Rauen receives Presidential Early Career Award for Scientists and Engineers in White House ceremony
Professor Katherine A. Rauen, professor in the Department of Pediatrics and a physician-scientist affiliated with the UC Davis MIND Institute and UC Davis Children’s Hospital, on April 15 received the Presidential Early Career Award for Scientists and Engineers (PECASE) at a ceremony in Washington, D.C.
White House Office of Science and Technology Policy Director John Holdren was the keynote speaker for the event, held in the U.S. Department of Agriculture’s Jefferson Auditorium. Agency officials, friends and relatives of the 102 award recipients attended the event. Afterward the recipients were greeted at the White House by President Barack Obama, who thanked them for their outstanding achievements. For details of the ceremony visit the Office of Science and Technology blog post.
The Presidential Early Career Awards for Scientists and Engineers, established by President Clinton in 1996, are coordinated by the Office of Science and Technology Policy within the Executive Office of the President. Awardees are selected for their pursuit of innovative research at the frontiers of science and technology and their commitment to community service as demonstrated through scientific leadership, public education or community outreach.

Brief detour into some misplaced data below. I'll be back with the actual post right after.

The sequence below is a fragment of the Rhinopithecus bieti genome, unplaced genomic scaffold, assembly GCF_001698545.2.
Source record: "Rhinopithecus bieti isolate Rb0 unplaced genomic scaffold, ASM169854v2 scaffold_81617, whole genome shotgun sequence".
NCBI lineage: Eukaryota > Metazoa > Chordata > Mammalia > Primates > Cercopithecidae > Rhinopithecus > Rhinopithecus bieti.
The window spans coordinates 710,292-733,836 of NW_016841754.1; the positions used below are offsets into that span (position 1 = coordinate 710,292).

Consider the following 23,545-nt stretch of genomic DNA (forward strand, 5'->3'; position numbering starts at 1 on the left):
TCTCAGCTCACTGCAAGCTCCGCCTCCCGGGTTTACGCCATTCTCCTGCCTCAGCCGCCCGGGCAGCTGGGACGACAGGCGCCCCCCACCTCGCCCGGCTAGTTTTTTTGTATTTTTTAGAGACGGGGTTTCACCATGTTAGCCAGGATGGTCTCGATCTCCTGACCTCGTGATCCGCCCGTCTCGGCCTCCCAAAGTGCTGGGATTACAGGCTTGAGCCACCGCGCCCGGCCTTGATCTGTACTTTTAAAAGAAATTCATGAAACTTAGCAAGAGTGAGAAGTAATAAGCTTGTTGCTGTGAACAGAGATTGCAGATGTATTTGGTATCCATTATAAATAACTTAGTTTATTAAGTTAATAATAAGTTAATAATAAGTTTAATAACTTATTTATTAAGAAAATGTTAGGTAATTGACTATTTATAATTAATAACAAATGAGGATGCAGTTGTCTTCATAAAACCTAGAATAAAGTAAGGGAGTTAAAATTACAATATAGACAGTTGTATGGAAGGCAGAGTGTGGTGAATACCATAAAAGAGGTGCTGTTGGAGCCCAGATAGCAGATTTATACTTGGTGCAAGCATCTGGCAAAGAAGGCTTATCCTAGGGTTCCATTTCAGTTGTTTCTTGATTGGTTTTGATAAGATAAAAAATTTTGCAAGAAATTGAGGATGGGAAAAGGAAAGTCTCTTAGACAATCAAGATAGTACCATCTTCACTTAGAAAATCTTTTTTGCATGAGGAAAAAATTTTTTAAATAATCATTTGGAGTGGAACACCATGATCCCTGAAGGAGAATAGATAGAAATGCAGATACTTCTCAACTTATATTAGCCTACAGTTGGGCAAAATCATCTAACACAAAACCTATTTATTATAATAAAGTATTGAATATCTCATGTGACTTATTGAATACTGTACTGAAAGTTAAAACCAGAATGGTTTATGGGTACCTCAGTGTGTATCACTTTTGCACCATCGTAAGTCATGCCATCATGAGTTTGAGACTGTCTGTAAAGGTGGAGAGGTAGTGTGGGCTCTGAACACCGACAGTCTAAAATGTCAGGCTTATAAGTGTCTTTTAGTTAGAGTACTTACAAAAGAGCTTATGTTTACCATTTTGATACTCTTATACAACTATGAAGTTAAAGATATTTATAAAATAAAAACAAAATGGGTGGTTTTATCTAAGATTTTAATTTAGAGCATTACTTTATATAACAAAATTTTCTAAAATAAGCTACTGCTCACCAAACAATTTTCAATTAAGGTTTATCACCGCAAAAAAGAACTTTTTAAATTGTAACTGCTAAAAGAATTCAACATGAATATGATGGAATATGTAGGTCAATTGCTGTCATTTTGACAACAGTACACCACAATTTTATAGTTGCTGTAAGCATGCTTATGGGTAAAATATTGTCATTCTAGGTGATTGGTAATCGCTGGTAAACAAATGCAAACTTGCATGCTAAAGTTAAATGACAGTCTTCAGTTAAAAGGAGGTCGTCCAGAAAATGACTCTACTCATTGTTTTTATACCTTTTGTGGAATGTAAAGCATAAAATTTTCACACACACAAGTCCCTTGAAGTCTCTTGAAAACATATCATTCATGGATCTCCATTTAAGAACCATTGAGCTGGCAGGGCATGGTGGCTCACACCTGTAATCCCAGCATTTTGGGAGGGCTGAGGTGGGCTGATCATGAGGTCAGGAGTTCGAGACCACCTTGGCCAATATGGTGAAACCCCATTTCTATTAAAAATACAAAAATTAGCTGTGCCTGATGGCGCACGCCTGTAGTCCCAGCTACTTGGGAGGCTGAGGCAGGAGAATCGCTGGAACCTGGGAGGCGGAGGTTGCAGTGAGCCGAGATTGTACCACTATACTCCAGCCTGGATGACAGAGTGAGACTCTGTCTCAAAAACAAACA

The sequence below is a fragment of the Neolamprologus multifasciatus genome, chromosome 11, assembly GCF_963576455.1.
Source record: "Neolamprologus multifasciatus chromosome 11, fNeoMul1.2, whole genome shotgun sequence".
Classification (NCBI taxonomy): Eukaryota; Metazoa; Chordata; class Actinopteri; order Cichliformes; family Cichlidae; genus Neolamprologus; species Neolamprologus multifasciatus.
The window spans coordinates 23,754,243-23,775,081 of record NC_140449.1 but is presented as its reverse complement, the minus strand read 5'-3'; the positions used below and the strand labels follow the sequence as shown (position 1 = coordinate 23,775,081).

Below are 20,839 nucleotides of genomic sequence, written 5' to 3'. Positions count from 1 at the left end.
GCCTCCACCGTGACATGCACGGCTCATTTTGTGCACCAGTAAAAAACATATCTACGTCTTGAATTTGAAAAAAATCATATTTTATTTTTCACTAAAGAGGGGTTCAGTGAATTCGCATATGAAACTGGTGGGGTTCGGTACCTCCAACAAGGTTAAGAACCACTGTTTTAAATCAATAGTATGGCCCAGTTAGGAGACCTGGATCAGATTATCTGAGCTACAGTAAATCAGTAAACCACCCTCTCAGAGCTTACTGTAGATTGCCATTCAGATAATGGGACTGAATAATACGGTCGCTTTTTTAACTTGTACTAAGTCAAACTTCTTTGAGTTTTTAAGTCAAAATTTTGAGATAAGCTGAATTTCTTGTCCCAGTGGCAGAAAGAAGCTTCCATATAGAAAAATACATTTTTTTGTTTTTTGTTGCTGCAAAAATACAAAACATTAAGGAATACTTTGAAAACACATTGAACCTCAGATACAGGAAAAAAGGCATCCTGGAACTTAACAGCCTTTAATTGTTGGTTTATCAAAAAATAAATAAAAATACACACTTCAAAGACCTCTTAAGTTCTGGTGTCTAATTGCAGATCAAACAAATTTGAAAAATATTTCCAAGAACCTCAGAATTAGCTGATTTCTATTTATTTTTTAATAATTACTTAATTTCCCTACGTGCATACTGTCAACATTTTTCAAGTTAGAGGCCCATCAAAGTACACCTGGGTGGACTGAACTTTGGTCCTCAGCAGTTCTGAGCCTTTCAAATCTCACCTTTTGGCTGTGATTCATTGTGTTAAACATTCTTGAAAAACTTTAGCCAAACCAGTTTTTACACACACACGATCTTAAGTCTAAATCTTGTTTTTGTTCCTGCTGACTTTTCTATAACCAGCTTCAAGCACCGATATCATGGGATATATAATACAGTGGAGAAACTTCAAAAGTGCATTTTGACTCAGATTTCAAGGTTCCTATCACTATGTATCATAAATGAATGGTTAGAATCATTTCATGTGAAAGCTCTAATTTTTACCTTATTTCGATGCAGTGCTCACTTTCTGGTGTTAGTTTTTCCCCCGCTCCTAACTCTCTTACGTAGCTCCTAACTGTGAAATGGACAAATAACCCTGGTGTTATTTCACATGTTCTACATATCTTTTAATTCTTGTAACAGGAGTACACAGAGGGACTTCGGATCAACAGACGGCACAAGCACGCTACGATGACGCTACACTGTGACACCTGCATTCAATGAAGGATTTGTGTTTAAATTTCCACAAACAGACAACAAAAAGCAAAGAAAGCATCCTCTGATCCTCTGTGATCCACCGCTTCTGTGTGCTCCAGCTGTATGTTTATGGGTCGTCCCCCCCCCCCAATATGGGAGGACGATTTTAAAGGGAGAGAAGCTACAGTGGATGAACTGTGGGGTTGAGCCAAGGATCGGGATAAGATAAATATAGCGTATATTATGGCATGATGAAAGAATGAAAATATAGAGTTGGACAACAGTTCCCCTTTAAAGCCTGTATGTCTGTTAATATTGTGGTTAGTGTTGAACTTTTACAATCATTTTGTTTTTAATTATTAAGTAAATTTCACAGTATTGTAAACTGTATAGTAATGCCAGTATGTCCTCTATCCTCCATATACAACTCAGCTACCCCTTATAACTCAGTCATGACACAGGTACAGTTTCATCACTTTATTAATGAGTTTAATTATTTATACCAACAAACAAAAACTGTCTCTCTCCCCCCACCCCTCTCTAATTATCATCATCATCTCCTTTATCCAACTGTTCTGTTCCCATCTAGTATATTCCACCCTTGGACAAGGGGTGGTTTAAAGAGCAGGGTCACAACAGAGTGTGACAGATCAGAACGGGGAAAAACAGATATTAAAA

PECASE award recipients are selected from among individuals who either are funded or employed by federal departments and agencies. The National Institutes of Health honored Rauen for her studies on the role of germline mutations in the Ras/mitogen-activated protein kinase pathway on skeletal myogenesis. She is one of 35 awardees acknowledged through their association with the U.S. Department of Health and Human Services and one of the 20 National Institutes of Health honorees. She is one of only eight recipients in the University of California system.
Rauen is an internationally respected leader in the study of the Ras/MAPK pathway genetic syndromes, and coined the term “RASopathies.” Ras/MAPK regulates cell growth, which is critical for normal fetal development and, when dysregulated, can cause cancer. She earned her master's degree in human physiology and her doctorate in genetics at UC Davis. She earned her medical degree at UC Irvine and completed residency training in pediatrics and a fellowship in medical genetics at UC San Francisco.